When it comes to PCB design, it is often overlooked how the choices made during the design process can ultimately impact manufacturing results. This is why design for manufacturing (DFM) has become a hot button topic. By keeping manufacturing in mind throughout the design process, engineers can design a board and manufacture it with a high yield count and low defect rate.
To underscore the importance of design for manufacturing, the students enrolled in the Rochester Institute of Technology (RIT) PCB design course visited the Center for Electronics Manufacturing and Assembly (CEMA) Lab. The CEMA lab performs research and provides local industry services for the Electronics Manufacturing Services (EMS) industry.
According to Dr. Martin Anselm, Associate Professor at RIT, Global President of the Surface Mount Technology Association, and graduate Director of the MMSI Program, the goal of the visit was to gain perspective on the manufacturing process, provide a deeper understanding as to why design for manufacturing is important in PCB design, and how this all ultimately leads to design for reliability. The students were able to tour the lab, see how various processes work, and learn about common problems that occur during board manufacturing.
With electronics and electrical functionalities continuing to evolve at a rapid pace, good DFM is critical as all products are affected by (or at the mercy of) what manufacturers can assemble. The effects of bad DFM can trickle down to not only affect yield and reliability, but also impacts environmental concerns such as waste creation.
“Manufacturing, for years, was there to solve the problems in the design on the fly … What I’m seeing more of is an emphasis for pushback,” said Anselm. “The manufacturers are saying ‘stop sending us these impossible designs because [while] we can make it function at the end of the line with a certain amount of yield, we can’t guarantee the reliability when it gets in the hands of the customer.’”
The goal of the course is to help prepare students for the “real world” of engineering and address these manufacturing issues by blending together their knowledge of electrical engineering and PCB Design fundamentals which typically is only obtained from hands-on experience. At the end of the course students were able to implement engineering concepts learned in their studies to design and manufacture functional PCB designs.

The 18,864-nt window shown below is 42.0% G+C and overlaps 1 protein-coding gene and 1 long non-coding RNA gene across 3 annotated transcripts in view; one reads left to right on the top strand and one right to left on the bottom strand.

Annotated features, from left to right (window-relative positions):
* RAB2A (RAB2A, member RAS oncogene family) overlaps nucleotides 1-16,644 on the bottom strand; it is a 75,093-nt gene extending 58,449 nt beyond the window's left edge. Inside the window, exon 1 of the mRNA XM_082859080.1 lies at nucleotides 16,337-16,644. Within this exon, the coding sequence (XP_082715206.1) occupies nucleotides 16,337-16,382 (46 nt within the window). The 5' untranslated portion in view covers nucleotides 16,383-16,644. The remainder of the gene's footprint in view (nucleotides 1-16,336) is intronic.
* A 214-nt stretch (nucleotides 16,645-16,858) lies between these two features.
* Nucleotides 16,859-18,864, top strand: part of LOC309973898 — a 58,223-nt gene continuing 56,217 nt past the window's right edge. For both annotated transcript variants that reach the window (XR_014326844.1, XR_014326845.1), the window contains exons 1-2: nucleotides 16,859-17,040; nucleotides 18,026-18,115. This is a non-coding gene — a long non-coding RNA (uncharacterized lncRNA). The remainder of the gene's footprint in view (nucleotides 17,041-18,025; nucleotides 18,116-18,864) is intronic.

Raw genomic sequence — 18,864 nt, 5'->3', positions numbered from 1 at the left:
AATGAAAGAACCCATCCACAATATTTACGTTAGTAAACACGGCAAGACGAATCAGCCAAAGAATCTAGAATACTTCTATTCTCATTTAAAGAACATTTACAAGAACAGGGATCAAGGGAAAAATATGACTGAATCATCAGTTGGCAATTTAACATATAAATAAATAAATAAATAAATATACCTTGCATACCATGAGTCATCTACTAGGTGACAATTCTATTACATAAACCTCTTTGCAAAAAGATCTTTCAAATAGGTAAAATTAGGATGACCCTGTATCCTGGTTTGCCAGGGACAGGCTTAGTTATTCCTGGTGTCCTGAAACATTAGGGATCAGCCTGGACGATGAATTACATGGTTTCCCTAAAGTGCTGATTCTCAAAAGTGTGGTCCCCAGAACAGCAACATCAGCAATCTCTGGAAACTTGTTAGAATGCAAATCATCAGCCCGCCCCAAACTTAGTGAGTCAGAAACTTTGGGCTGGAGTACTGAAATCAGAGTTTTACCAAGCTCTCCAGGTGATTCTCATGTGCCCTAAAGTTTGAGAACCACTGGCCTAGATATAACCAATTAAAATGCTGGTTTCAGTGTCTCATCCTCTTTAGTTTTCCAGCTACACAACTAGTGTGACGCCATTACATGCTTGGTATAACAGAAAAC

“Our design is really just finding ways to make a product that solves mechanical and assembly problems in the best way possible,” said Kirsch Mackey, PCB Design Educator and RIT Adjunct Professor. “For best design practices, you must have some understanding of what your manufacturer has to go through to make your product. If you don’t, they might not be able to make it and that affects the [end] product. That is why this [knowledge] is absolutely important to be a better designer.”
As the industry evolves, it is great to see institutions like RIT providing this kind of instruction to young engineers, allowing them to develop the skills they need to meet current industry and workplace demands. By offering them this kind of hands-on instruction, they are able to gain the experience and knowledge required to be successful in their careers.
To learn more about the RIT PCB education programs visit: https://www.rit.edu/news/rit-partners-industry-experts-new-curriculum-electronics-design-and-manufacturing